Economical Insurance’s board of directors “formally decided” Tuesday to proceed with demutualization, and if successful, the money raised from demutualization would “likely be tied around acquisition activity,” the Waterloo, Ont.-based insurer’s chief executive officer suggested.
Economical’s announcement comes four months after the federal government enacted regulations allowing for the demutualization of property & casualty insurance carriers. In addition to approval from its board of directors, a mutual P&C insurer requires several additional steps before demutualizing, including approval of its mutual policyholders and approval from the federal government.
“The next step is the special meeting of policyholders where eligible mutual policyholders will decide whether to continue with the demutualization process,” Economical stated Tuesday in a release. “Details of the meeting will be announced once the meeting has been called by the board.”
Company officials are “just working on the scheduling and logistics,” of the eligible mutual policyholders’ meeting, Economical president and CEO Karen Gavan said in an interview. “We expect to be able to make an announcement shortly.”
Economical is one of seven insurers in the federally-regulated property & casualty insurance sector, the government stated last February, in a regulatory impact analysis statement published with its draft regulations. Although four life insurers demutualized in 1999 and 2000, none of Canada’s federally-regulated P&C insurers have demutualized because the regulations paving the way for P&C demutualization only came into force July 1. Those regulations are the Mutual Property and Casualty Insurance Company Having Only Mutual Policyholders Conversion Regulations and the Mutual Property and Casualty Insurance Company with Non-mutual Policyholders Conversion Regulations.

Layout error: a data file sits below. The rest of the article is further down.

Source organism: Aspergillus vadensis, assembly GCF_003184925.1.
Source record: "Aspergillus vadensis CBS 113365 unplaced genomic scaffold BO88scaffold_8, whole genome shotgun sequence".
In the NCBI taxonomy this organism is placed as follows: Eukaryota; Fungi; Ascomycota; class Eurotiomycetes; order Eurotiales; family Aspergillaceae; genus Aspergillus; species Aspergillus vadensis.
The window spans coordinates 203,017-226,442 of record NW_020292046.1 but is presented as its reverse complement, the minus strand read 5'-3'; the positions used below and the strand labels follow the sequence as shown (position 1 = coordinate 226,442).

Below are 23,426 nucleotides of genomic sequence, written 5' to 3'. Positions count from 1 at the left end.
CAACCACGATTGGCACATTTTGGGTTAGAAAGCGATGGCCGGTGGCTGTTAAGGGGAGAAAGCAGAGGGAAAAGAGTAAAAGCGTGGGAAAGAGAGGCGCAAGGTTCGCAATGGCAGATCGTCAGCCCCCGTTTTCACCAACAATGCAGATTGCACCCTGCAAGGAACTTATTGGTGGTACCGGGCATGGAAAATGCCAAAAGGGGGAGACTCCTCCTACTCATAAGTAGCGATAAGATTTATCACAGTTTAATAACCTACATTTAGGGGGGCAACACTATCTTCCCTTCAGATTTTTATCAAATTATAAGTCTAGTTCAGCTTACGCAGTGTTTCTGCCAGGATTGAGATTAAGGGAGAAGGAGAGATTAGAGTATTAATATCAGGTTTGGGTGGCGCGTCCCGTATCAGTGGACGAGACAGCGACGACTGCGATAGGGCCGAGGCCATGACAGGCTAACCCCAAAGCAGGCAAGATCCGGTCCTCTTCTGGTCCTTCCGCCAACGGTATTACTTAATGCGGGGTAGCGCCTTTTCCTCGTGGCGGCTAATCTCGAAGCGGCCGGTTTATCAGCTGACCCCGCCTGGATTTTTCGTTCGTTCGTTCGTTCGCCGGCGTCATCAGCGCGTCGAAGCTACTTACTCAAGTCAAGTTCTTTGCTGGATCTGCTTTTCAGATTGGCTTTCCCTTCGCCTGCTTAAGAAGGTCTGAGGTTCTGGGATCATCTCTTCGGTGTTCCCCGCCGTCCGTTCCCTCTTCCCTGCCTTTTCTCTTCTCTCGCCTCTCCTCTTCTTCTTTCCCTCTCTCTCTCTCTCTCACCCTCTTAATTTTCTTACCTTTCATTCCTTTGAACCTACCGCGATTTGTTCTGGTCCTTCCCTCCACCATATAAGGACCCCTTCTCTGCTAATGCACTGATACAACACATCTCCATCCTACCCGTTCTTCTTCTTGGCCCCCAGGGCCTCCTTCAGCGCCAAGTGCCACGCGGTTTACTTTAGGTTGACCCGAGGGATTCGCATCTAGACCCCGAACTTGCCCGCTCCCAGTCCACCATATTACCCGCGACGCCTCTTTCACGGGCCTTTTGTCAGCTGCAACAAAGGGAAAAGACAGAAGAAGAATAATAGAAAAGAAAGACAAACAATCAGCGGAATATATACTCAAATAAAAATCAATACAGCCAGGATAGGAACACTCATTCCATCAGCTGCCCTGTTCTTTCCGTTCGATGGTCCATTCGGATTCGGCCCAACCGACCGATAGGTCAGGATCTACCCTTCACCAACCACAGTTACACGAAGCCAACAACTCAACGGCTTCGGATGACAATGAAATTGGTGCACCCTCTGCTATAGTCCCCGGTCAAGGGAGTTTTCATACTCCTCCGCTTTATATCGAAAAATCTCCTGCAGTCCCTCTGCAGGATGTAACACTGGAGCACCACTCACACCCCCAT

Economical Insurance said earlier it expects it would take at least two years, “from the date the board decides to proceed with demutualization to the date the Minister of Finance approves the final conversion proposal,” assuming that each step is successful.
The regulations “basically preclude anything” other than an initial public offering (IPO) of stock, if the demutualization is successful, Gavan suggested.
“There is a requirement that from the point of demutualization and for at least two years (after), our shares must be widely held,” Gavan said.
Right now, is too early to tell how much cash Economical could raise from an IPO.
Related: Federal demutualization regulations now in effect, Economical Insurance to consider options
“Two years is a long time into the future, so we have to ensure the capital markets are strong when we do an IPO,” Gavan said. “But doing an IPO of a Canadian company that is 144 years old is a pretty compelling proposition for the Canadian market.”
Economical initially announced in 2010 it was pursuing a process to convert from its mutual structure. Economical asked the federal finance department to develop regulations allowing for such a conversion, the government stated last February in its analysis statement.
“For Economical, the primary focus of demutualization is to become a share company so that it has access to capital that would allow it to better compete with other insurers,” Economical stated in a release last March. “While there is a distribution of benefits, a demutualization is not about the distribution of a company’s surplus. The financial benefits of demutualization derive from a transaction accompanying the demutualization process,” such as an IPO.
Gavan told Canadian Underwriter Tuesday that Economical Insurance is “well capitalized” today.